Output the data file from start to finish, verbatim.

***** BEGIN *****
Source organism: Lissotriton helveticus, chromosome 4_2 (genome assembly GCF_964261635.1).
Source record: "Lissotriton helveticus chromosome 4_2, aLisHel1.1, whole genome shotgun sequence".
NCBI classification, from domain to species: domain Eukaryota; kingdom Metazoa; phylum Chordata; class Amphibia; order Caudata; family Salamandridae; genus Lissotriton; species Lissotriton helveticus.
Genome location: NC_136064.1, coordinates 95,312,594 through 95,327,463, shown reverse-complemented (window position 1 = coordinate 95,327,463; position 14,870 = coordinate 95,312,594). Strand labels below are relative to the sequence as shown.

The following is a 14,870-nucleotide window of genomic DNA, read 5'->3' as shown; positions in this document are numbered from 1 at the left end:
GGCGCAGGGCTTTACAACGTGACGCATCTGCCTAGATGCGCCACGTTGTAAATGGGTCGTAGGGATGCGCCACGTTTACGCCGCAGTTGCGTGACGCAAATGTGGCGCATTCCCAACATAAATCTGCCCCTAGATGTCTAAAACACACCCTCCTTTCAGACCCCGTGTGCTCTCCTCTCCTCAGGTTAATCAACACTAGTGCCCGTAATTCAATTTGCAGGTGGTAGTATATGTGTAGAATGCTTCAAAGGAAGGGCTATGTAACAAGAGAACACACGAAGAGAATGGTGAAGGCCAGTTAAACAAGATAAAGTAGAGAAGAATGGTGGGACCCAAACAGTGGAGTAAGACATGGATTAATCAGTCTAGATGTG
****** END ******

Source organism: Lissotriton helveticus, chromosome 4_2 (genome assembly GCF_964261635.1).
Source record: "Lissotriton helveticus chromosome 4_2, aLisHel1.1, whole genome shotgun sequence".
NCBI classification, from domain to species: domain Eukaryota; kingdom Metazoa; phylum Chordata; class Amphibia; order Caudata; family Salamandridae; genus Lissotriton; species Lissotriton helveticus.
Genome location: NC_136064.1, coordinates 95,312,594 through 95,327,463, shown reverse-complemented (window position 1 = coordinate 95,327,463; position 14,870 = coordinate 95,312,594). Strand labels below are relative to the sequence as shown.

The following is a 14,870-nucleotide window of genomic DNA, read 5'->3' as shown; positions in this document are numbered from 1 at the left end:
GGCGCAGGGCTTTACAACGTGACGCATCTGCCTAGATGCGCCACGTTGTAAATGGGTCGTAGGGATGCGCCACGTTTACGCCGCAGTTGCGTGACGCAAATGTGGCGCATTCCCAACATAAATCTGCCCCTAGATGTCTAAAACACACCCTCCTTTCAGACCCCGTGTGCTCTCCTCTCCTCAGGTTAATCAACACTAGTGCCCGTAATTCAATTTGCAGGTGGTAGTATATGTGTAGAATGCTTCAAAGGAAGGGCTATGTAACAAGAGAACACACGAAGAGAATGGTGAAGGCCAGTTAAACAAGATAAAGTAGAGAAGAATGGTGGGACCCAAACAGTGGAGTAAGACATGGATTAATCAGTCTAGATGTG